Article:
These lights can also discourage female turtles from coming ashore to nest or cause female turtles to select less-than-optimal nesting sites. Disoriented hatchlings often die from dehydration, exhaustion, being attacked or eaten and even passing cars on the street.

    STCP is working to correct problematic lighting across the County's beaches and educate the public about the effects of artificial light pollution on sea turtles. Many local municipalities have established lighting laws and have been working with STCP to update their code to current standards and technology for sea turtle lighting.

    Sea turtle lighting compliance trainings are offered to local code enforcement, and the program strives to communicate regularly with the municipalities to address concerns.

    Learn more about sea turtle protection laws and contacts in your area, or contact your municipality's code enforcement department.

  • What to do if you see a stranded sea turtle

    If you find a stranded sea turtle (alive or dead), call Florida Fish and Wildlife Conservation Commission's (FWC) 24-hour wildlife hotline at 1-888-404-3922, dial *FWC from your mobile phone, or call us at 305-310-3046. Follow the staff member's instructions, who will report to the scene as soon as possible. (If it is after business hours, leave a voicemail, which is monitored regularly.

    Be prepared to answer the following questions:

    • What is the location of the turtle?
    • Is the turtle alive or dead?
    • What is the approximate size of the turtle?
    • Is the turtle marked with spray paint?
    • Are there nearby access points to the turtle?
  • Ways you can help keep sea turtles safe

    Without your support, the survival of sea turtles on the planet is uncertain. Here are some ways you can help sea turtles:

    • Avoid walking on the beach at night during nesting season (May 1 through Oct. 31). No matter how quiet, people can scare nesting sea turtles back into the sea. If you do find a sea turtle on the beach at night, do not approach or disturb nesting sea turtles.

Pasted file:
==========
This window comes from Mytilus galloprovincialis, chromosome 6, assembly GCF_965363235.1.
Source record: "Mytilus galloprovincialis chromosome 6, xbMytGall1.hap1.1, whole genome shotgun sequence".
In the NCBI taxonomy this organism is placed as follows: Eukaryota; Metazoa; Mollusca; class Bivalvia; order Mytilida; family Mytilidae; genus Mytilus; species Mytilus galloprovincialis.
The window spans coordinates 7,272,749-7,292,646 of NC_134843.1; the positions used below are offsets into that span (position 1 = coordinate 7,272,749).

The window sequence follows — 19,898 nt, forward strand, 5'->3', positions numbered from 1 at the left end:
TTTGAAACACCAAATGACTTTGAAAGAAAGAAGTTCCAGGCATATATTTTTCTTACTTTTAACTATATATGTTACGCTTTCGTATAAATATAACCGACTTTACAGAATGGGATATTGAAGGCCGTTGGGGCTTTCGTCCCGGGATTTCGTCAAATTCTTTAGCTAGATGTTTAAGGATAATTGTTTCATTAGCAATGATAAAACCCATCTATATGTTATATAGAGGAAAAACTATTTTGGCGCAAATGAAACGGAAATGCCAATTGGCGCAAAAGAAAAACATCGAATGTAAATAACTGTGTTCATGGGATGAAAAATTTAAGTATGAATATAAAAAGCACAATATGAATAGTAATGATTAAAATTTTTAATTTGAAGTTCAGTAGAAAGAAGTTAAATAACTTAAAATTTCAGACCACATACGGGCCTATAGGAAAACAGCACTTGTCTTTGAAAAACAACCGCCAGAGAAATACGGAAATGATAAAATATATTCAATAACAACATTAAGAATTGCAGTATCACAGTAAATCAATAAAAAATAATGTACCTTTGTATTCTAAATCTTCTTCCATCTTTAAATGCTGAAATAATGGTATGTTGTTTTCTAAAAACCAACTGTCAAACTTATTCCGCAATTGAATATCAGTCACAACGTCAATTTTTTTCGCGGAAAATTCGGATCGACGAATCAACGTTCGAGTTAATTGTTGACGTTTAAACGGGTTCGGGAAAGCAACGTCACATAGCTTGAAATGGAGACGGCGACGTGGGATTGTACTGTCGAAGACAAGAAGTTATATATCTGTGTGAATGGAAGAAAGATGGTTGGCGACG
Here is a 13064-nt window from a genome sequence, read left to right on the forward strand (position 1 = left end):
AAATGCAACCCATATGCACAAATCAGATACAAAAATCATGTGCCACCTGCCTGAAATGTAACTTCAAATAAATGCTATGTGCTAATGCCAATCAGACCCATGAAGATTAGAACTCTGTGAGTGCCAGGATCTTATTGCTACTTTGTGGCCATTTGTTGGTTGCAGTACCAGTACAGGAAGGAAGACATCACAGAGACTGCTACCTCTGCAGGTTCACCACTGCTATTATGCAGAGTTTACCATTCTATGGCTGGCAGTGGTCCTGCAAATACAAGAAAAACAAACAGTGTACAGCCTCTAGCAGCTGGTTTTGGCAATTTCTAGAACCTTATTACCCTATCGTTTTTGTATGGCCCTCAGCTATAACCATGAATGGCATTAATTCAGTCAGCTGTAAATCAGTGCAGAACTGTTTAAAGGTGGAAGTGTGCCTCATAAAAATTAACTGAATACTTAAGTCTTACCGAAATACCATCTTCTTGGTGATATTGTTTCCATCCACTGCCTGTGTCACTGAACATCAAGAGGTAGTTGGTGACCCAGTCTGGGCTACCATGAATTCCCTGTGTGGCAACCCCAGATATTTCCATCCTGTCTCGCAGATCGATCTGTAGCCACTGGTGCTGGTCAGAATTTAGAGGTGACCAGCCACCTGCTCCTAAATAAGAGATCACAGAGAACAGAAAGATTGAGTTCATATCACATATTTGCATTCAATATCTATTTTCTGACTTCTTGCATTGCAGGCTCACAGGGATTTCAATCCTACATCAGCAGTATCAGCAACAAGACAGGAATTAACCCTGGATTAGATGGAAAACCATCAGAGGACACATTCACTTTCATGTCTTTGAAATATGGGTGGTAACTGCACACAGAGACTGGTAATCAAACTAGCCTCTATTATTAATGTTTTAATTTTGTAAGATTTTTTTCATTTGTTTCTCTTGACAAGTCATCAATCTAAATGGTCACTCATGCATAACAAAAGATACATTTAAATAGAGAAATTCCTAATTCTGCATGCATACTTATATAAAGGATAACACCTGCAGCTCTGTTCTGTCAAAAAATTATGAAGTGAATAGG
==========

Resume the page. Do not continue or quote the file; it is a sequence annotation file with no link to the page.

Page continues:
• Never interfere or pick up hatchlings emerging from nests or walking along the beach. Without the right permits, this is a violation of the law. Hatchlings have limited energy reserves and they need to crawl to the water to strengthen their flippers and orient themselves so they can return in the future. If you observe hatchlings travelling away from the ocean, call FWC at their 24 hour wildlife hotline: 1-888-404-FWCC (3922) or *FWC from your mobile device.
    • Keep lights low to the ground, pointed downward, and shielded from sight from the beach during nesting season. Sea turtles cannot see long wavelength light well, so change bulbs to amber or red LED lights to reduce the amount of visible light. Hatchlings can be disoriented by the bright lights and nesting females can be deterred from nesting. Learn more about lighting options for sea turtle nesting beaches.
    • Keep County beaches and waters clean. Do not throw plastic bags in the ocean. Plastic bags in the ocean look like a favorite food of sea turtles (jellyfish) and can cause illness or death if eaten. Other harmful objects include balloons, 6-pack rings, monofilament fishing lines, Styrofoam containers and cigarette butts.
    • Stay clear of marked sea turtle nests on the beach. It is a violation of state and federal law to disturb a sea turtle, its nest, eggs or hatchlings. If you encounter a person poaching or vandalizing a nest, call the local police or FWC (1-888-404-3922 or *FWC from your mobile phone). Do NOT try to interfere or stop the event yourself.
    • Never use flashlights, flash photography or video camera lights on the beach at night during turtle season. Lights can disturb and cause disorientation of nesting turtles and hatchlings.
    • Spread awareness in your local community about sea turtles.
    • Keep up to date with this program! Follow us on Miami-Dade County Parks Sea Turtle Conservation Program's Facebook page and Miami-Dade Sea Turtles on Instagram.

Phone Number(s)

Email / Mail

Parks, Recreation and Open Spaces
Maria I. Nardi, Director

Hickman Building
275 NW 2nd Street, Miami, FL 33128
305-755-7800305-755-7800